Philip de Laszlo was born in Budapest in 1869, the eldest son of a Jewish tailor, the family changed its name to László in 1891
The young Philip de Laszlo was apprenticed to a photographer while studying art, later he studied at Bertalan Székely and Károly Lotz in Budapest, eventually earning a place at the National Academy of Art, he then mover to Munich, at the time one of the centers of European culture and patronage .
Philip de Laszlo s portrait of Pope Leo XIII earned him a Grand Gold Medal at the Paris International Exhibition in 1900.
In 1907 he moved to England, he remained based in London for the rest of his life while traveling the world to fulfill commissions and was considered by many to be the natural successor of John Sargent who had retired that year.
Philip de Laszlo , was flattering and prolific, painting 5,000 portraits during his British career and capturing the likenesses of royalty and the landed gentry. He was the last of a long line of portraitists in the grand style, a tradition stretching back to Van Dyck.
One of the highlights was a portrait of the Queen Mother, painted in 1925, when she was the Duchess of York, which the Hungarian Pesti Hírlap newspaper praised as “harmoniously expressing the winsomeness of the duchess’s personality”.
Another will be a portrait of US society beauty the Duchess of Portland. Her husband, who commissioned the painting, was thrilled with the results, writing: “It has a ray of heaven illuminating in her face the charming qualities of her soul.”
During the First World War, Philip de Laszlo was interned on suspicion of being an “enemy alien.” Some accounts state this suspicion arose from his letters home to his family or his having given £1 to a begging Hungarian refugee; the real story is a little more complex. One night, a “starving and unkempt” man arrived at Philip de Laszlo ’s house, stating he was an Austrian officer escaped from Donington Hall and asking for help. Taking pity on the man, László gave him some food and a sovereign and sent him on his way. Realizing “the folly of his actions” the next day, Philip de Laszlo reported the incident, leading to the capture of the escapee but also to an investigation of Philip de Laszlo himself. Upon discovering the artist had forwarded money to relatives back home, the Secret Service interned Philip de Laszlo for the duration of the war. After the war, official proceedings were conducted to determine if Philip de Laszlo would be allowed to retain his certificate of British nationality.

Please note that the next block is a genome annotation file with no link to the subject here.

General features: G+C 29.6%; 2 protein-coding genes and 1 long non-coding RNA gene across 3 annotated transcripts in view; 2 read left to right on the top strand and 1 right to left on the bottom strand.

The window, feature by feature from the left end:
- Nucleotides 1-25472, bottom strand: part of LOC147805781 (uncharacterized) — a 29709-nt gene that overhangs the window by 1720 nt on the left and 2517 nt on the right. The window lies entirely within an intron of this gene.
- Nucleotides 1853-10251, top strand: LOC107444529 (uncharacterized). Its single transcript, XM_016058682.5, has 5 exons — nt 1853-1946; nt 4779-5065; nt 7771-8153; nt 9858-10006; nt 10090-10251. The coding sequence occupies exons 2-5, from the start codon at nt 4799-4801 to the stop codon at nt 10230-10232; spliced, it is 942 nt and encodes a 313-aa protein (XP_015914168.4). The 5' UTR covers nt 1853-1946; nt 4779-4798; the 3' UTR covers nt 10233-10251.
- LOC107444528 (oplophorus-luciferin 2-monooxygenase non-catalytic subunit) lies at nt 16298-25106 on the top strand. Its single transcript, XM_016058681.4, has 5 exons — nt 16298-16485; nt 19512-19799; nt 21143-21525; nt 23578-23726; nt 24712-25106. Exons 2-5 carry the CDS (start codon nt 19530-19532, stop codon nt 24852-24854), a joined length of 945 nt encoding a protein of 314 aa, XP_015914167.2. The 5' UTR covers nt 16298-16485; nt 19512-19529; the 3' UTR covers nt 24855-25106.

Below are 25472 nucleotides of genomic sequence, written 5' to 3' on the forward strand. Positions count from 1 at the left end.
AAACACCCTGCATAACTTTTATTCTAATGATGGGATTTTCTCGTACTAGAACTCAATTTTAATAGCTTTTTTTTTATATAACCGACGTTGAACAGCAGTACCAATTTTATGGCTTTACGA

Prior to his internment during WWI, Philip de Laszlo was commanding £1,000 per full-length portrait, the equivalent of £100,000 today. In America, his prices were $14,000 per full-length portrait, $10,000 for a three-quarter-length portrait, and $3,000 for a sketch. Later in his career, Philip de Laszlo would occasionally request £3,000 for a portrait if he didn’t want to paint that person’s portrait, although once or twice they still sat for the portrait and paid the £3,000 fee.
Philip de Laszlo was one of the most acclaimed and successful portrait painters of his generation but in common with many of his contemporaries, during the ensuing period of high Modernism, his work faded from public view. Like his forbear, John Sargent, Philip de Laszlo was a cosmopolitan figure whose sitters included European royalty and numerous individuals connected with the arts, science, politics, religion, business and fashionable society. Like so many portraitists, the work of Philip de Laszlo lost popularity when his sitters became figures of the past and when the artist’s style lost favor after his lifetime. Philip de Laszlo died in London 7 January 1939
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